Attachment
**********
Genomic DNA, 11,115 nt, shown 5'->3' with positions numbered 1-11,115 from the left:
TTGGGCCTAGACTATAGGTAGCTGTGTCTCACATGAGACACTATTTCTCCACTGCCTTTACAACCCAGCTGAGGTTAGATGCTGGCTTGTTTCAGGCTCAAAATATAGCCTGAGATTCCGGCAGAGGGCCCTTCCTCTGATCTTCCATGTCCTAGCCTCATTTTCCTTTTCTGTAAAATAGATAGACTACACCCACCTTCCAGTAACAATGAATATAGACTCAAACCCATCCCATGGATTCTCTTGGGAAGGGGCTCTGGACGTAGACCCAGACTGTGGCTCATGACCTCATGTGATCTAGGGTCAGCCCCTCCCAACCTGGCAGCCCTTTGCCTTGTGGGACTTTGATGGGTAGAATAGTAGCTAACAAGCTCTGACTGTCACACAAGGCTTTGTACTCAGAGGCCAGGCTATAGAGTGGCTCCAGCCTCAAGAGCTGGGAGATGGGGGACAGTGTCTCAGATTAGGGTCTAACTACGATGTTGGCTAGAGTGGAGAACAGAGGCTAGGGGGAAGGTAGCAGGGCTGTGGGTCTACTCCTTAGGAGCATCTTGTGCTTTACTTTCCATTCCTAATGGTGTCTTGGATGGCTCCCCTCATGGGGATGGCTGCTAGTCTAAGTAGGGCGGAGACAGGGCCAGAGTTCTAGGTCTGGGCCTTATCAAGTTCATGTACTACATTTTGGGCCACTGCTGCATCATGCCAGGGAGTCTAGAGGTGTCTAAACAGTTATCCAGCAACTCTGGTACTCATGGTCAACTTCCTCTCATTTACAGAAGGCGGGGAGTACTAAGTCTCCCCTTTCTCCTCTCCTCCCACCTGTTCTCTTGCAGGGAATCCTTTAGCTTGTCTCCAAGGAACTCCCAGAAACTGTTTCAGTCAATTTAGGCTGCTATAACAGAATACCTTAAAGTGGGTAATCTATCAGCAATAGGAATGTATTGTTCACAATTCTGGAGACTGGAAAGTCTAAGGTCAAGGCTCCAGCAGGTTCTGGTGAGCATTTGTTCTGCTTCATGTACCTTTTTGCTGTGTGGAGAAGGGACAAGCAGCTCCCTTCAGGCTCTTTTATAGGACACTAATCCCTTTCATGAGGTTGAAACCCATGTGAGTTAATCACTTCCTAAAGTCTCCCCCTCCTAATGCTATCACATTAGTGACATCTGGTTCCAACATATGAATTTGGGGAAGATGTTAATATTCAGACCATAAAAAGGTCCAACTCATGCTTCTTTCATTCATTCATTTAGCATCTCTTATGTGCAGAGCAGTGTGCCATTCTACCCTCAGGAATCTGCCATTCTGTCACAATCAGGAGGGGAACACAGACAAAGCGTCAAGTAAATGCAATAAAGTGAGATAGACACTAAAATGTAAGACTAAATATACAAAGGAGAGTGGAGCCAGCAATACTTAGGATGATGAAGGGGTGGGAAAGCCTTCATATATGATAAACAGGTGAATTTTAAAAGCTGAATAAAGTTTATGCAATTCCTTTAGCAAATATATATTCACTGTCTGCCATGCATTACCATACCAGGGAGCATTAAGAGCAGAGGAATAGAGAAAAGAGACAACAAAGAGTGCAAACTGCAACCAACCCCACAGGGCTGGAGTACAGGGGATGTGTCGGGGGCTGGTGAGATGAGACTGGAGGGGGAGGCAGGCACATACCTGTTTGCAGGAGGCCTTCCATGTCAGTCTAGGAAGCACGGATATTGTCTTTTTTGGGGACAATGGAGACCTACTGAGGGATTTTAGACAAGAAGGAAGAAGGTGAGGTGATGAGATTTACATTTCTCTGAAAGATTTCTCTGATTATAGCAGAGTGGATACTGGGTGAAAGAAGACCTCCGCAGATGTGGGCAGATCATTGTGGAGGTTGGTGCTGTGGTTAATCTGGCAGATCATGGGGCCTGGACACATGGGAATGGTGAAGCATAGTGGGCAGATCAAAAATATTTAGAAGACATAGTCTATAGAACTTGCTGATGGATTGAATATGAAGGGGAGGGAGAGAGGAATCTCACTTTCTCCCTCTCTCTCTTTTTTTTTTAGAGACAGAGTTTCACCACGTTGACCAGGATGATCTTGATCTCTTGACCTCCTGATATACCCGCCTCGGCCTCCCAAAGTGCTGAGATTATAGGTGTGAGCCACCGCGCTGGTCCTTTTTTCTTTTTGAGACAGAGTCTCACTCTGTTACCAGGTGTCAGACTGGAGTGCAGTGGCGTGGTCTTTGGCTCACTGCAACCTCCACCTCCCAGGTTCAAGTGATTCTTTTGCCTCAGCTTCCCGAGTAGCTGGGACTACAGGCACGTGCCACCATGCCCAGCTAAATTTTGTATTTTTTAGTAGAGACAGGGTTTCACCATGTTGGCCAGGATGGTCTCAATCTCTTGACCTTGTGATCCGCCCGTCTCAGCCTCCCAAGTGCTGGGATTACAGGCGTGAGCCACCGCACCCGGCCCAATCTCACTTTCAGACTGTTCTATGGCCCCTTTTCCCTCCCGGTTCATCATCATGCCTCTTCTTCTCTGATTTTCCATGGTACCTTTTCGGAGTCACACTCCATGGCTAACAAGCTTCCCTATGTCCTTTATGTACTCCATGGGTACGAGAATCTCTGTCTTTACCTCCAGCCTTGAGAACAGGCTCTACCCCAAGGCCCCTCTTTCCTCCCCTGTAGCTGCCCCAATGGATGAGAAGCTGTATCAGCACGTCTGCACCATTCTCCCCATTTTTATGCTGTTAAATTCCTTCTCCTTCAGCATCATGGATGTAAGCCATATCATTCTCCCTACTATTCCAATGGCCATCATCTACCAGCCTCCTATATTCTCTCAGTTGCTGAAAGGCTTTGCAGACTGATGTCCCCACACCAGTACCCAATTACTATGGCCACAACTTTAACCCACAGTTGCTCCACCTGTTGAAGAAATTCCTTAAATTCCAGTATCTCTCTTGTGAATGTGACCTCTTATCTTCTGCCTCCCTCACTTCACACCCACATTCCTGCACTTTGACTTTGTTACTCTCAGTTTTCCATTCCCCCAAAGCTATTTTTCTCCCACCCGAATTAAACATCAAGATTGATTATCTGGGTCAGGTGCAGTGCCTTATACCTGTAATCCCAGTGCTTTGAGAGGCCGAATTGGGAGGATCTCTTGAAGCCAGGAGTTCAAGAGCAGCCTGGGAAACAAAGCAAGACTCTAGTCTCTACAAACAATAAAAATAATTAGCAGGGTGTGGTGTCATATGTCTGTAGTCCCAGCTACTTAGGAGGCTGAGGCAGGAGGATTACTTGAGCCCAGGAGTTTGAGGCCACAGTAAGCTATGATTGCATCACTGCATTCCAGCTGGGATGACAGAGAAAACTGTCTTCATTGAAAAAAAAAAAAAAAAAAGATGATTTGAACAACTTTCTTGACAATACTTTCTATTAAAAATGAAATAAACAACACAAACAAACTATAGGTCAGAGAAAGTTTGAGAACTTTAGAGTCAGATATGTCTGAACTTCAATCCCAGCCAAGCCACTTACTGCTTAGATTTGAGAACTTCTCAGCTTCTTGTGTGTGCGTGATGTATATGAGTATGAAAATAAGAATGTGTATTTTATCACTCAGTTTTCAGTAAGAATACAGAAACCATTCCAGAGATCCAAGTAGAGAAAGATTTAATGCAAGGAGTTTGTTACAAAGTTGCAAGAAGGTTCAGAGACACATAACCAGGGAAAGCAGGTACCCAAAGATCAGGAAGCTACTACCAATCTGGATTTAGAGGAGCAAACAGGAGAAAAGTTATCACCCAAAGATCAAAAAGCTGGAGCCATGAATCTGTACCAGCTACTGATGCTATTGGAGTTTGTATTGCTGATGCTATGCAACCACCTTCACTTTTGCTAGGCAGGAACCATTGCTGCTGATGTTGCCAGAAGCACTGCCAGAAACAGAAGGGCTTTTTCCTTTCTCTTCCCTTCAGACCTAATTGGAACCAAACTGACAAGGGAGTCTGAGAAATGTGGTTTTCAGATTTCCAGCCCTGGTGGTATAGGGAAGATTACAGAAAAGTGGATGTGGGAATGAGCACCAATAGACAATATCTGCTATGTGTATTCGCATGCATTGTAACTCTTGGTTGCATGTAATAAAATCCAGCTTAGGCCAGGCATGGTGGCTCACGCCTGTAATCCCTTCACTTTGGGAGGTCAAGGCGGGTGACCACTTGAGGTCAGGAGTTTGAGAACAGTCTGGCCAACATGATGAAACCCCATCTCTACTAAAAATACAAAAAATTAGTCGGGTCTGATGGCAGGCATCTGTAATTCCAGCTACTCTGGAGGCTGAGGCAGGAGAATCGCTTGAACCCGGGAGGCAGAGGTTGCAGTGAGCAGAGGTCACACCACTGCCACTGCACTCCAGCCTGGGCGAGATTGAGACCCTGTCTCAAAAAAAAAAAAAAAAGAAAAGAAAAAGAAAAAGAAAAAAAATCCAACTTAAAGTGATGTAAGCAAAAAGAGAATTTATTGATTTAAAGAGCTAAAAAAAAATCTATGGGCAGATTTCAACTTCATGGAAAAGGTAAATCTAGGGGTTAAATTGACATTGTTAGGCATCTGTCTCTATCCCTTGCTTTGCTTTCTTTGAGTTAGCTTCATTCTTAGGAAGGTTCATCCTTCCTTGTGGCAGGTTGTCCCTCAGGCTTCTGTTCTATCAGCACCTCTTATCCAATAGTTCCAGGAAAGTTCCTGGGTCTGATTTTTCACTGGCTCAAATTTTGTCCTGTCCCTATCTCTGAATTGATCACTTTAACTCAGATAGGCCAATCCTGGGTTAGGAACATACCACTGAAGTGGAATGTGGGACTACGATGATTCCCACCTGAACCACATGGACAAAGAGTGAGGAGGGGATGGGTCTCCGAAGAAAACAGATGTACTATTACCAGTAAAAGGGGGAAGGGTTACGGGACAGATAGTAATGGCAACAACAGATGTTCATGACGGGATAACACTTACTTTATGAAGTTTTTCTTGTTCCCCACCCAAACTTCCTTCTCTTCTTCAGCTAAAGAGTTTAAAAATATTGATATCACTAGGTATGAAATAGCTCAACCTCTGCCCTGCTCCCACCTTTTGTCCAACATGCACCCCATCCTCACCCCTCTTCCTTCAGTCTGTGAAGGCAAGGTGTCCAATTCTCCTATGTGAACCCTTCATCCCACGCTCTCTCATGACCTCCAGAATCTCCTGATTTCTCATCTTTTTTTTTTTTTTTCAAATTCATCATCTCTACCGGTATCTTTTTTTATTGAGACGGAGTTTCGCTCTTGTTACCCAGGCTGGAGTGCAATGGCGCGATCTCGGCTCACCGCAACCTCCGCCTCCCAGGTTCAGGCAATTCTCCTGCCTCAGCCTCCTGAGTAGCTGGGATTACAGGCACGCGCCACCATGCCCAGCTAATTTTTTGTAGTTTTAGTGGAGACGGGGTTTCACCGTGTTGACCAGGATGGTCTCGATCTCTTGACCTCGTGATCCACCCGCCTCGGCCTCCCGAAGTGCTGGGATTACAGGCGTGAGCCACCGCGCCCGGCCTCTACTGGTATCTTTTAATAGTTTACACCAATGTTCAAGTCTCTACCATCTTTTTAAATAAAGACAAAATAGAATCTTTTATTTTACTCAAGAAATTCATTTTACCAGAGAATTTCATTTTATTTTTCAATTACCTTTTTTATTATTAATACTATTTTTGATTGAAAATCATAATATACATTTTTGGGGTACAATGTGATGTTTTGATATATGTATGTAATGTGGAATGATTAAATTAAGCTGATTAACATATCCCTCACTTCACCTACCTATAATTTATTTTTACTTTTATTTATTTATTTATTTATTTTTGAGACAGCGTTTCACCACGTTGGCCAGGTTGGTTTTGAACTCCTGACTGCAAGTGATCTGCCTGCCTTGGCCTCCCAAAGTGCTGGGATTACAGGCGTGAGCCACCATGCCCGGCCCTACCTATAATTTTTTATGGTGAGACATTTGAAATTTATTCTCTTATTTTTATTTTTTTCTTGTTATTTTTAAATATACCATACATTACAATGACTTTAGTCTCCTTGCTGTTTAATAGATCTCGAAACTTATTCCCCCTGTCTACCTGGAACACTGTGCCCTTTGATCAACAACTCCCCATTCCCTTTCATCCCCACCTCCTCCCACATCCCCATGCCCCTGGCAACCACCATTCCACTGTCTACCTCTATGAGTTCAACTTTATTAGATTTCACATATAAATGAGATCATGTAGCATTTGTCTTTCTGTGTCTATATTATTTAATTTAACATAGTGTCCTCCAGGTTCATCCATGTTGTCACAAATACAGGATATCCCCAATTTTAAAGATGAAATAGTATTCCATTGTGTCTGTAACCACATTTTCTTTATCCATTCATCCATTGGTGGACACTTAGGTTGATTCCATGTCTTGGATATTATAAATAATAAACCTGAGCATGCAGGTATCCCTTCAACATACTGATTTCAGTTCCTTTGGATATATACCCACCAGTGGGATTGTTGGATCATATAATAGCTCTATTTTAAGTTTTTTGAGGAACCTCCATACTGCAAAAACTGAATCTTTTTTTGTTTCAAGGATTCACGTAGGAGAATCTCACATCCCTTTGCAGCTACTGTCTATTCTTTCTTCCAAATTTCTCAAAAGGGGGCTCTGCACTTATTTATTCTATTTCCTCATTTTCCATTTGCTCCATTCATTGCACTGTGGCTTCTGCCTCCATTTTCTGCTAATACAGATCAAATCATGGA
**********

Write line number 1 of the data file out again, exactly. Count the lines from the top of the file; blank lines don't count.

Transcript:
Genomic DNA, 11,115 nt, shown 5'->3' with positions numbered 1-11,115 from the left: